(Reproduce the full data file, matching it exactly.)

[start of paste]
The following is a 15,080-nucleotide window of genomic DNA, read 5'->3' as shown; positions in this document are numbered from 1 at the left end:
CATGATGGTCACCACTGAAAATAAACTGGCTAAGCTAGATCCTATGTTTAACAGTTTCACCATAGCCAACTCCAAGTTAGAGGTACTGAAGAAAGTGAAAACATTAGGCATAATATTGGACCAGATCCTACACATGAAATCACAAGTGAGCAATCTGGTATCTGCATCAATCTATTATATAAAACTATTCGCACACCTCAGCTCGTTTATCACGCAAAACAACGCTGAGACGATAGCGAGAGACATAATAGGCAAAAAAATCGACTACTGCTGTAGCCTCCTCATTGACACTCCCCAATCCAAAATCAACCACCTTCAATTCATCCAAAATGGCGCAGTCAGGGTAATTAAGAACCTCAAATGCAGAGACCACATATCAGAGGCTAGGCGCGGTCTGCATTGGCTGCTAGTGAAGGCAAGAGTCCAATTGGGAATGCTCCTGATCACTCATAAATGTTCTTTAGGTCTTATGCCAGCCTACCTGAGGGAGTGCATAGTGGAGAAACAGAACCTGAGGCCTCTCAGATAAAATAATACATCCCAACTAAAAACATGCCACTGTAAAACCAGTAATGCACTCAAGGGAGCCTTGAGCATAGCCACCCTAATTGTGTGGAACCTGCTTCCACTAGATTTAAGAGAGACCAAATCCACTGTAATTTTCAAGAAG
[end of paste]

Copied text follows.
The following is a 15,080-nucleotide window of genomic DNA, read 5'->3' as shown; positions in this document are numbered from 1 at the left end:
CATGATGGTCACCACTGAAAATAAACTGGCTAAGCTAGATCCTATGTTTAACAGTTTCACCATAGCCAACTCCAAGTTAGAGGTACTGAAGAAAGTGAAAACATTAGGCATAATATTGGACCAGATCCTACACATGAAATCACAAGTGAGCAATCTGGTATCTGCATCAATCTATTATATAAAACTATTCGCACACCTCAGCTCGTTTATCACGCAAAACAACGCTGAGACGATAGCGAGAGACATAATAGGCAAAAAAATCGACTACTGCTGTAGCCTCCTCATTGACACTCCCCAATCCAAAATCAACCACCTTCAATTCATCCAAAATGGCGCAGTCAGGGTAATTAAGAACCTCAAATGCAGAGACCACATATCAGAGGCTAGGCGCGGTCTGCATTGGCTGCTAGTGAAGGCAAGAGTCCAATTGGGAATGCTCCTGATCACTCATAAATGTTCTTTAGGTCTTATGCCAGCCTACCTGAGGGAGTGCATAGTGGAGAAACAGAACCTGAGGCCTCTCAGATAAAATAATACATCCCAACTAAAAACATGCCACTGTAAAACCAGTAATGCACTCAAGGGAGCCTTGAGCATAGCCACCCTAATTGTGTGGAACCTGCTTCCACTAGATTTAAGAGAGACCAAATCCACTGTAATTTTCAAGAAG